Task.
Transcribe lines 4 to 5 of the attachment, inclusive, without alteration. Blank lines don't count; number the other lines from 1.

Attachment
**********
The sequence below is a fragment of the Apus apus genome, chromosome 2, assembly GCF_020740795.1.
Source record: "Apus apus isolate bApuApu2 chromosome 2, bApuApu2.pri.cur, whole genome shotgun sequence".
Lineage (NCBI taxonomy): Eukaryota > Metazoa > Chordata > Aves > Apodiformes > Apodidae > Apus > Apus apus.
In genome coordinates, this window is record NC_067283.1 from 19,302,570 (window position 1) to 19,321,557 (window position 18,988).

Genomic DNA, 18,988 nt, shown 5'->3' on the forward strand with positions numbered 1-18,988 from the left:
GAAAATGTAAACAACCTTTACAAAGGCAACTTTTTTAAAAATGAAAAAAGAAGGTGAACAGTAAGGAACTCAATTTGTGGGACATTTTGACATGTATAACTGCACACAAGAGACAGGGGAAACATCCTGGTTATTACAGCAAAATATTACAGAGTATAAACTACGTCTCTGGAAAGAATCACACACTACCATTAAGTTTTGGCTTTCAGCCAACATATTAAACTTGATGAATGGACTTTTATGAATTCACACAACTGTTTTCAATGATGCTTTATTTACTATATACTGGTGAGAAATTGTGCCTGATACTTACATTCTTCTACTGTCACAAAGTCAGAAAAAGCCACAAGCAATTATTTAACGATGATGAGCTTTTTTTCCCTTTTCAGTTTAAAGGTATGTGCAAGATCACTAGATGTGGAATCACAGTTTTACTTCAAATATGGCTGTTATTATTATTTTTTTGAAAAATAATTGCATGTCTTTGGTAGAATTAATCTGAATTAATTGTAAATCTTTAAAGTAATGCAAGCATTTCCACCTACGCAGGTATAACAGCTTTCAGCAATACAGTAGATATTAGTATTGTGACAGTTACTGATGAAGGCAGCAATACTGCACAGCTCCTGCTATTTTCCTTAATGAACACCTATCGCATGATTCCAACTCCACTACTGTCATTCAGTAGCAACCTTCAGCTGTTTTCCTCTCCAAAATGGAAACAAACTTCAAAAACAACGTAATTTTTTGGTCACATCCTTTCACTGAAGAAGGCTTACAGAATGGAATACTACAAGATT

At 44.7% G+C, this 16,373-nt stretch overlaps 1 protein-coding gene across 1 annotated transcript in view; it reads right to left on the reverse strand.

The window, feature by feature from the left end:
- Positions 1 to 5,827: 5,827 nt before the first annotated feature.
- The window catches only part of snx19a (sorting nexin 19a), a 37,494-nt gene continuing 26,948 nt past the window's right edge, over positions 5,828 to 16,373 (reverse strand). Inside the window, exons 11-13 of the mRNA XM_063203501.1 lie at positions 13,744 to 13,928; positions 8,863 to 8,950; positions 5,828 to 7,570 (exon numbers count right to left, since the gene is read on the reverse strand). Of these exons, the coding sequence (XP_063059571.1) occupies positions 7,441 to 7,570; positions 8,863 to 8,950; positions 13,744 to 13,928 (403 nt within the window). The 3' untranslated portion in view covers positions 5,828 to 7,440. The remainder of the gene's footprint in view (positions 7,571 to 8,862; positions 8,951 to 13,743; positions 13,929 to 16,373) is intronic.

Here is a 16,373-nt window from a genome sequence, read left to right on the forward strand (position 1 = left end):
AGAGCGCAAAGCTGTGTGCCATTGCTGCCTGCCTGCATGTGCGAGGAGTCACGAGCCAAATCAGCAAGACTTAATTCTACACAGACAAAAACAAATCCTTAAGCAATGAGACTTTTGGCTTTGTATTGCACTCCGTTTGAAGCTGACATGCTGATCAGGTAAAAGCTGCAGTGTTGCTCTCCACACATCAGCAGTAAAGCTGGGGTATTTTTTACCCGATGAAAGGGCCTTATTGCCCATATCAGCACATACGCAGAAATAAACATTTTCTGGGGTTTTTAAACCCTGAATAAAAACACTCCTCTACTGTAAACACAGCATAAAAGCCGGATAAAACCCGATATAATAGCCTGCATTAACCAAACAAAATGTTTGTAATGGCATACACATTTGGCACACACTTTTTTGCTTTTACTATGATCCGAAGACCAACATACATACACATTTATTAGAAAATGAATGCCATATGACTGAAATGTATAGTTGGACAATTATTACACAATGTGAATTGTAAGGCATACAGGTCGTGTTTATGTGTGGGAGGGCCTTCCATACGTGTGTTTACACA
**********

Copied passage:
In genome coordinates, this window is record NC_067283.1 from 19,302,570 (window position 1) to 19,321,557 (window position 18,988).

Genomic DNA, 18,988 nt, shown 5'->3' on the forward strand with positions numbered 1-18,988 from the left: